With 2012 making its slow but inexorable march from “future” to “present,” people start to ask book bloggers the inevitable question: “What were the best books you read in 2011?” I don’t really want to say yet, since I like the idea of not knowing the answer until December 31 – you never know which book will be “the” book. But I can say this: the surprise book of my year, and the one I’m recommending to everyone who will listen, is Amara Lakhous’ Clash of Civilizations over an Elevator at Piazza Vittorio.
This book rocked my world.
The premise is simple. One man is dead, and another is missing. Both are residents of a rundown apartment building in an immigrant-trending neighborhood of Rome. The police, not surprisingly, believe the missing man is the murderer. But can that be? The residents of the apartment building can agree on absolutely nothing – except that Amedeo, the missing man, is not the murderer.
The book is entirely told through “evidence” in the form of transcripts of police interviews, followed by entries into Amedeo’s personal diary relating to that witness. Interestingly, the evidence actually reveals more about the witnesses than the suspect. We do learn that despite his flawless Italian, Amedeo is not Italian at all – he is an immigrant like so many of the others in the neighborhood. In fact, his name isn’t Amedeo at all, but Ahmed Salmi. And we also learn that there is something in his past that he absolutely does not wish to discuss.
It becomes clear that Amedeo has befriended a wild and quirky cast of characters. There’s an Iranian chef who loathes pizza to the point of distraction. There’s an apartment manager whose main purpose in life seems to be keeping the temperamental elevator at Piazza Vittorio clean – by keeping everyone from using it. There’s Amedeo’s Italian wife who seems unwilling to ask too many questions. There’s a little old lady who seems to like her dog more than the people in her building. And so many other people from so many different places and walks of life, all with a different idea of who killed Lorenzo Manfredi, a local tough guy known as The Gladiator.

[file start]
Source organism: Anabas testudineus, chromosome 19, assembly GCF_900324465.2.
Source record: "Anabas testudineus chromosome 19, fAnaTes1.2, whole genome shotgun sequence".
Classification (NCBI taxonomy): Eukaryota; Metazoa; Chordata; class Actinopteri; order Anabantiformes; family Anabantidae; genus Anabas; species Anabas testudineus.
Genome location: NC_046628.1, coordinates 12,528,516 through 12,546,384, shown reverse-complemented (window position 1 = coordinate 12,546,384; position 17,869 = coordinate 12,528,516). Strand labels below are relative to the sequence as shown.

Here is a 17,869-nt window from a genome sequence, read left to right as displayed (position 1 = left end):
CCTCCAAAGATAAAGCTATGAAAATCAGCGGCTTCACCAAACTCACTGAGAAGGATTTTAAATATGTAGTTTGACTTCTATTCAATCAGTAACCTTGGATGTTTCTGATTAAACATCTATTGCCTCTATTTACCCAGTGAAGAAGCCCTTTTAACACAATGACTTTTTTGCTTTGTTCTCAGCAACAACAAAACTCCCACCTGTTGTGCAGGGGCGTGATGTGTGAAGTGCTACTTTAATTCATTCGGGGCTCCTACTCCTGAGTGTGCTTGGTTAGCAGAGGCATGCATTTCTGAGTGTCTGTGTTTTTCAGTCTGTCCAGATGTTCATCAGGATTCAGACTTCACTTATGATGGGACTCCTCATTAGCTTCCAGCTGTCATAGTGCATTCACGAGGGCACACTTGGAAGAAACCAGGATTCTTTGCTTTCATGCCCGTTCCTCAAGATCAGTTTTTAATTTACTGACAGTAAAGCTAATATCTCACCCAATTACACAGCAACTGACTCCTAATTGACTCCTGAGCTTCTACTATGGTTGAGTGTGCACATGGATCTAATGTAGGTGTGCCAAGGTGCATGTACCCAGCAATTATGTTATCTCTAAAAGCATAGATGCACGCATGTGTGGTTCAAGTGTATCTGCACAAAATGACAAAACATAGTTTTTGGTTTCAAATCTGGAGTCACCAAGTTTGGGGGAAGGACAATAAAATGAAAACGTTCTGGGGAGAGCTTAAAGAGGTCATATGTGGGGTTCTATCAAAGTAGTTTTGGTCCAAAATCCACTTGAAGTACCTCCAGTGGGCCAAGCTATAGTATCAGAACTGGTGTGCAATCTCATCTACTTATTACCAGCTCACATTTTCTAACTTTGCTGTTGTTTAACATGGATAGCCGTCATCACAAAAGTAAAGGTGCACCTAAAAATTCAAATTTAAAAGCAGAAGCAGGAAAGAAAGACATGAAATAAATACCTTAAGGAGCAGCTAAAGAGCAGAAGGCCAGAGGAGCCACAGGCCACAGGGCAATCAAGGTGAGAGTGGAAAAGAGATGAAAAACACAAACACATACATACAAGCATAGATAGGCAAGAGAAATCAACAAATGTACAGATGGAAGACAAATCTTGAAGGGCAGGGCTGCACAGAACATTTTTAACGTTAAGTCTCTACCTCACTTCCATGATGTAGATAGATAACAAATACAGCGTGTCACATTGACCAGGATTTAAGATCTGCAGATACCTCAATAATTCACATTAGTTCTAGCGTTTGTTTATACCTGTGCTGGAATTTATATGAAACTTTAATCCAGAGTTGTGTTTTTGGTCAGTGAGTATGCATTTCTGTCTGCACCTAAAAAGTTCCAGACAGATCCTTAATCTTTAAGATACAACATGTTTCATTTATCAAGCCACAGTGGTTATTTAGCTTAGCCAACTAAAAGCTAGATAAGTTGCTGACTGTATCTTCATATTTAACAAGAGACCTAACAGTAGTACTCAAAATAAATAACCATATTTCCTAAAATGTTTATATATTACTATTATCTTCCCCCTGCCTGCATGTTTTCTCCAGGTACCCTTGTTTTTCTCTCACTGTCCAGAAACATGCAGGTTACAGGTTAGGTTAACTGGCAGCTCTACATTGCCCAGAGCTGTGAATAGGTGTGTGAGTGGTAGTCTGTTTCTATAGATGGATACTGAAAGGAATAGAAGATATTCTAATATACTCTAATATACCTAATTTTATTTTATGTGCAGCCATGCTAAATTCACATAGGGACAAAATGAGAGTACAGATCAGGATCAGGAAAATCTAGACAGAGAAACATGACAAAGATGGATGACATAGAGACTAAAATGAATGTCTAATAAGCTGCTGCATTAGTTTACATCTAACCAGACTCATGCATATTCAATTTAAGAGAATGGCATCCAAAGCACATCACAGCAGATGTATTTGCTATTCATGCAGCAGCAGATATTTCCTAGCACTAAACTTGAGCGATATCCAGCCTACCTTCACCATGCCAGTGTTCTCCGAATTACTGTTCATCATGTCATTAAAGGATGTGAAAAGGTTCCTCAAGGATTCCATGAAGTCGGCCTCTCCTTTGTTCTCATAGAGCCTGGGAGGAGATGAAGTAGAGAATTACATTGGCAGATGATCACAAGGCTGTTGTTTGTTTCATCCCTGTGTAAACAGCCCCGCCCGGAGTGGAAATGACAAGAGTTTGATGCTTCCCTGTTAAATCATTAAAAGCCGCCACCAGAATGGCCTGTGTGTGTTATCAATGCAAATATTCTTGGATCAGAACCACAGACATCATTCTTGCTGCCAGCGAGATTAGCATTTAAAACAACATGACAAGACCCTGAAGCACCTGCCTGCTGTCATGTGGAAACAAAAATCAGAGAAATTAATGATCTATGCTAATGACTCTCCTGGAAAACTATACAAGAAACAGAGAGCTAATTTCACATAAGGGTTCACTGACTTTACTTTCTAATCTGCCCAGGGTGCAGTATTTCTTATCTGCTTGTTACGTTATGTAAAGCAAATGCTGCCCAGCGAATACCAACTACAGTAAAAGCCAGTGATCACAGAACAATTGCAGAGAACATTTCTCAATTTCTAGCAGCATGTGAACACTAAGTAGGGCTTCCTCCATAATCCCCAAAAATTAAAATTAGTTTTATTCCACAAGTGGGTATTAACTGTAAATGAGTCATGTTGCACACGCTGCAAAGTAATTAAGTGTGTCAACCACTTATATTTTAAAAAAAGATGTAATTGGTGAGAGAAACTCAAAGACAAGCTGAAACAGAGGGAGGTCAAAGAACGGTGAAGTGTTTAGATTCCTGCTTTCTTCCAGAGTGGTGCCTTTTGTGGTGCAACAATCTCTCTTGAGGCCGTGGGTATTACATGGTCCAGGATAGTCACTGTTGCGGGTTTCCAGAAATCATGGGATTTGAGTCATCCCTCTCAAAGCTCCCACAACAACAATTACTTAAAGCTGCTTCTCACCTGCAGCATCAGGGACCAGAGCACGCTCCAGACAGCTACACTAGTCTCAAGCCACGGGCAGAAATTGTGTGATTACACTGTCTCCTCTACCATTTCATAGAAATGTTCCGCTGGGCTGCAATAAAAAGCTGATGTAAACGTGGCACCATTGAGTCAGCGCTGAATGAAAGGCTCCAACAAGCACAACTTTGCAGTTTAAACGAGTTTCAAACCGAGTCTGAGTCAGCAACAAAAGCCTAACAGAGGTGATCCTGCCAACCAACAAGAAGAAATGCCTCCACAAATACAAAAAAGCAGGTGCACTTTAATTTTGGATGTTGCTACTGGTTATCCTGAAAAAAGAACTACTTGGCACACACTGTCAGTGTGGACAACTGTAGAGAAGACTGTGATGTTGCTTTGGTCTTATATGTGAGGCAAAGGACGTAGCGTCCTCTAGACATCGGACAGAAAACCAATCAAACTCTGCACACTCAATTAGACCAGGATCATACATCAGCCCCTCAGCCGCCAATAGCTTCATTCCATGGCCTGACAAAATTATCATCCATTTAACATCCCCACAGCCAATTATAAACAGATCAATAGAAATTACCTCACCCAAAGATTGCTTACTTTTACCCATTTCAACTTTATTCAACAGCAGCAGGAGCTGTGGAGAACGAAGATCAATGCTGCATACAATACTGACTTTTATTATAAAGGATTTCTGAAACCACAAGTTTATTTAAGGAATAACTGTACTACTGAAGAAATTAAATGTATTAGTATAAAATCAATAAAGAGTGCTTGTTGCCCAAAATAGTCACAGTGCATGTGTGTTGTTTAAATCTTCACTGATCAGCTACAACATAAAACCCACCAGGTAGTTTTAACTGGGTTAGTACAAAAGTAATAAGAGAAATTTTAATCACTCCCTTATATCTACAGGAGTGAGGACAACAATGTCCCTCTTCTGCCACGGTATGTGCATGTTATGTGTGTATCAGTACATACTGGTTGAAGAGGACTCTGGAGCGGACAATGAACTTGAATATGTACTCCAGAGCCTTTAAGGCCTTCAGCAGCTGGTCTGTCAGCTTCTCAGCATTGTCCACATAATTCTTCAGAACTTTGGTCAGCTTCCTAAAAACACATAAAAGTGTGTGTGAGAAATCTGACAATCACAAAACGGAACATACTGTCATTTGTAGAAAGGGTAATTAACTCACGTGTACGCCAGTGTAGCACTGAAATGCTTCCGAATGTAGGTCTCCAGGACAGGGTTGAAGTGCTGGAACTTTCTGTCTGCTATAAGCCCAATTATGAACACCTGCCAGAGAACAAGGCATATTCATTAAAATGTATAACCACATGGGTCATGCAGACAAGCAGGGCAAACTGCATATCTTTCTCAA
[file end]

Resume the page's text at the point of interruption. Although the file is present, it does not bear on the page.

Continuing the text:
The many emphatic and strident points of view presented in the book resemble nothing so much as dinner with a big, boisterous family – each member pushing their own version of some seminal familial event – while directing you to pass the wine! The reader takes on the role of bewildered but polite guest, trying to understand what actually happened, and wondering who is the most believable person at the table. (Seems like the nice, quiet friendly guy with great manners, but how do you know?)
This book is acerbic and sweet in turns. The characters are drawn broadly, and in some cases quite comically. The mystery delivers, but in an almost incidental way. I got so caught up in the characters that I was far more interested in what became of Amedeo than who killed The Gladiator. I would highly recommend this one for mystery lovers, although it’s a very non-traditional mystery. And I’d also recommend it for lovers of literary fiction and translated fiction.
This finishes my commitment for the 2011 Challenge -- I am a Europa Ami! I have to hand it to the folks at Europa for putting together a truly unique and diverse portfolio of titles. I have only begun to scratch the surface, so I will definitely be back for 2012. I already have my eye on the new Lakhous novel for the 2012 Europa Editions Challenge. Thanks again to Marie at The Boston Bibliophile for hosting.